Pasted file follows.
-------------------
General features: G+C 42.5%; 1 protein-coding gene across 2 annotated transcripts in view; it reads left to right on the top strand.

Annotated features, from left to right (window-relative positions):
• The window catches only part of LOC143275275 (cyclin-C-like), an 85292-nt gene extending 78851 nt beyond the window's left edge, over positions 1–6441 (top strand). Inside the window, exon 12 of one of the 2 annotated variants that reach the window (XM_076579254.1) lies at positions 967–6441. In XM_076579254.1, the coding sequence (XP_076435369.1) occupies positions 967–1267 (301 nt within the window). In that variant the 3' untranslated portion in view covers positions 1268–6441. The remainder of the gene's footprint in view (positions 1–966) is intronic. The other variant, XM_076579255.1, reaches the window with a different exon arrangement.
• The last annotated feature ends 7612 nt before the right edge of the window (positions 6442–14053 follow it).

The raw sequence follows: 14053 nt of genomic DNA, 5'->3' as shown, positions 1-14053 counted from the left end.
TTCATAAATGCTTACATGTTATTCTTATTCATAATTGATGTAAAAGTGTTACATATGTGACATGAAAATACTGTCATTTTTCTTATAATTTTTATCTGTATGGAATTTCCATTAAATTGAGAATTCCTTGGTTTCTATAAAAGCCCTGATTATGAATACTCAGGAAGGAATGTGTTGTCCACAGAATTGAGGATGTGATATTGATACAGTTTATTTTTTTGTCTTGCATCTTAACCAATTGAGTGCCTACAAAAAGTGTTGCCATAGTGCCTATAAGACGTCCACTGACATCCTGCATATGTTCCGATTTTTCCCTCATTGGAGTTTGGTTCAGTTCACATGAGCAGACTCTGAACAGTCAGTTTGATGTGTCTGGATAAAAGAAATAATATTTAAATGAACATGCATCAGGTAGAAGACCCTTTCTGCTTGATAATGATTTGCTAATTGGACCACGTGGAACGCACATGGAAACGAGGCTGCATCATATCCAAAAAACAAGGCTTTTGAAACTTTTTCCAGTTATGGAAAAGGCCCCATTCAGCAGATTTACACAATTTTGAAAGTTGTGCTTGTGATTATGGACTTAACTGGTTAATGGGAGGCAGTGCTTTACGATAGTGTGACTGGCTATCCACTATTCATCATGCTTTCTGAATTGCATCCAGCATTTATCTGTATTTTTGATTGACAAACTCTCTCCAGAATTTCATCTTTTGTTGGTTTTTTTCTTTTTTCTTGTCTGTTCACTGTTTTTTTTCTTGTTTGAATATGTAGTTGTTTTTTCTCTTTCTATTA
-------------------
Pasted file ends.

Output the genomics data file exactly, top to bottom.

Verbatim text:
General features: G+C 42.5%; 1 protein-coding gene across 2 annotated transcripts in view; it reads left to right on the top strand.

Annotated features, from left to right (window-relative positions):
• The window catches only part of LOC143275275 (cyclin-C-like), an 85292-nt gene extending 78851 nt beyond the window's left edge, over positions 1–6441 (top strand). Inside the window, exon 12 of one of the 2 annotated variants that reach the window (XM_076579254.1) lies at positions 967–6441. In XM_076579254.1, the coding sequence (XP_076435369.1) occupies positions 967–1267 (301 nt within the window). In that variant the 3' untranslated portion in view covers positions 1268–6441. The remainder of the gene's footprint in view (positions 1–966) is intronic. The other variant, XM_076579255.1, reaches the window with a different exon arrangement.
• The last annotated feature ends 7612 nt before the right edge of the window (positions 6442–14053 follow it).

The raw sequence follows: 14053 nt of genomic DNA, 5'->3' as shown, positions 1-14053 counted from the left end.
TTCATAAATGCTTACATGTTATTCTTATTCATAATTGATGTAAAAGTGTTACATATGTGACATGAAAATACTGTCATTTTTCTTATAATTTTTATCTGTATGGAATTTCCATTAAATTGAGAATTCCTTGGTTTCTATAAAAGCCCTGATTATGAATACTCAGGAAGGAATGTGTTGTCCACAGAATTGAGGATGTGATATTGATACAGTTTATTTTTTTGTCTTGCATCTTAACCAATTGAGTGCCTACAAAAAGTGTTGCCATAGTGCCTATAAGACGTCCACTGACATCCTGCATATGTTCCGATTTTTCCCTCATTGGAGTTTGGTTCAGTTCACATGAGCAGACTCTGAACAGTCAGTTTGATGTGTCTGGATAAAAGAAATAATATTTAAATGAACATGCATCAGGTAGAAGACCCTTTCTGCTTGATAATGATTTGCTAATTGGACCACGTGGAACGCACATGGAAACGAGGCTGCATCATATCCAAAAAACAAGGCTTTTGAAACTTTTTCCAGTTATGGAAAAGGCCCCATTCAGCAGATTTACACAATTTTGAAAGTTGTGCTTGTGATTATGGACTTAACTGGTTAATGGGAGGCAGTGCTTTACGATAGTGTGACTGGCTATCCACTATTCATCATGCTTTCTGAATTGCATCCAGCATTTATCTGTATTTTTGATTGACAAACTCTCTCCAGAATTTCATCTTTTGTTGGTTTTTTTCTTTTTTCTTGTCTGTTCACTGTTTTTTTTCTTGTTTGAATATGTAGTTGTTTTTTCTCTTTCTATTA